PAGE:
Amazon Polly is a web service that makes it easy to synthesize speech from text. The Amazon Polly service provides API operations for synthesizing high-quality speech from plain text and Speech Synthesis Markup Language (SSML), along with managing pronunciations lexicons that enable you to get the best results for your application domain.

AWS MediaConnect

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Amazon SageMaker Runtime

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Amazon CloudWatch

Amazon CloudWatch monitors your Amazon Web Services (Amazon Web Services) resources and the applications you run on Amazon Web Services in real time. You can use CloudWatch to collect and track metrics, which are the variables you want to measure for your resources and applications. CloudWatch alarms send notifications or automatically change the resources you are monitoring based on rules that you define. For example, you can monitor the CPU usage and disk reads and writes of your Amazon EC2 instances. Then, use this data to determine whether you should launch additional instances to handle increased load. You can also use this data to stop under-used instances to save money. In addition to monitoring the built-in metrics that come with Amazon Web Services, you can monitor your own custom metrics. With CloudWatch, you gain system-wide visibility into resource utilization, application performance, and operational health.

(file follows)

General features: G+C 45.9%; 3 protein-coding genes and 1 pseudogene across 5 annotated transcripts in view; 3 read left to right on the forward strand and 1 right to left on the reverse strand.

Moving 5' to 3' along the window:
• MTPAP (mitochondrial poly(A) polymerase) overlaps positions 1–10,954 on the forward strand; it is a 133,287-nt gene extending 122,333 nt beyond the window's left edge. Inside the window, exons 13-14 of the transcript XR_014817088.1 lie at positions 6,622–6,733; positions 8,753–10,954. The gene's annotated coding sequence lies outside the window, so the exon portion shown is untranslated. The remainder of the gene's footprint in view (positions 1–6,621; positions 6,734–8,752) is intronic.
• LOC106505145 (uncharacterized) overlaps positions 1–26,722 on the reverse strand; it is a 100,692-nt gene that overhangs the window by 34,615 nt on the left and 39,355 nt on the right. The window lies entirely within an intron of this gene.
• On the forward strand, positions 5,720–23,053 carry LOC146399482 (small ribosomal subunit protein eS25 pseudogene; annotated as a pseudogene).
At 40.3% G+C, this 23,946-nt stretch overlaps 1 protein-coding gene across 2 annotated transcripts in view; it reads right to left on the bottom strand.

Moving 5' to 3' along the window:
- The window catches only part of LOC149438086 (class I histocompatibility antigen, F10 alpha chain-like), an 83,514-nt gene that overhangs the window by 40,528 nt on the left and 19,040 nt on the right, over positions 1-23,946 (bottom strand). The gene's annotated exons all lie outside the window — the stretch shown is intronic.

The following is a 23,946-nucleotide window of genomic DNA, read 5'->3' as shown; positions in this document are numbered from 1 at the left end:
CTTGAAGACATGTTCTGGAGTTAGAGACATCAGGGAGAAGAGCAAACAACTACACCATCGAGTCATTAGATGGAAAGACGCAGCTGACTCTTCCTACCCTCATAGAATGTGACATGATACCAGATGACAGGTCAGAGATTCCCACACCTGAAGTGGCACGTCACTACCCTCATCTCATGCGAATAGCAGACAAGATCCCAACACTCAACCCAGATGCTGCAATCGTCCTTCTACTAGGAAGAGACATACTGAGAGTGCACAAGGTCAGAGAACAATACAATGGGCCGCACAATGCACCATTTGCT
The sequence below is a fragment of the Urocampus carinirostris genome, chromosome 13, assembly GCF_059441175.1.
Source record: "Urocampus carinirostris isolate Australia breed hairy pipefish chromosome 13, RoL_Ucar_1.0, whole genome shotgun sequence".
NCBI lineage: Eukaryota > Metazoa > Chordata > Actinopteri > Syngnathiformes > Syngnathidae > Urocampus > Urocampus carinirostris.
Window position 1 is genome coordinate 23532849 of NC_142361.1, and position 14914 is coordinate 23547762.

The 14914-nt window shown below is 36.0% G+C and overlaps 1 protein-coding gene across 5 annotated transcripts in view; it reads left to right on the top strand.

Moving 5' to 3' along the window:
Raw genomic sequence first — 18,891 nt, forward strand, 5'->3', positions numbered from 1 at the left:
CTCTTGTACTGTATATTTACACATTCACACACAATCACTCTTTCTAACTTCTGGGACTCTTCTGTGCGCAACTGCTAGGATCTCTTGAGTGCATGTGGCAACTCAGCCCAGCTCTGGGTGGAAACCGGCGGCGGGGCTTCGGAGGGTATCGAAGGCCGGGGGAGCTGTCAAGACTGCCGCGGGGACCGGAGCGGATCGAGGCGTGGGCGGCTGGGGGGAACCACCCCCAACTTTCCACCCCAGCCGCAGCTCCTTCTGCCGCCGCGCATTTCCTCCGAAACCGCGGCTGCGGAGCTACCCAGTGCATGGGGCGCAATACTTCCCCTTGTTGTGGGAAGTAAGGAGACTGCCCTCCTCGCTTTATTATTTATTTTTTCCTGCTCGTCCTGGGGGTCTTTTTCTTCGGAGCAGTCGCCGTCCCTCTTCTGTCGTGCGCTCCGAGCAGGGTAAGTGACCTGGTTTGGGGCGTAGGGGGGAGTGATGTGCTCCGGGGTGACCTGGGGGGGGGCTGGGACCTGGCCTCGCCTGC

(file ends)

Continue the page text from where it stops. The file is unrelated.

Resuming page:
Amazon Augmented AI Runtime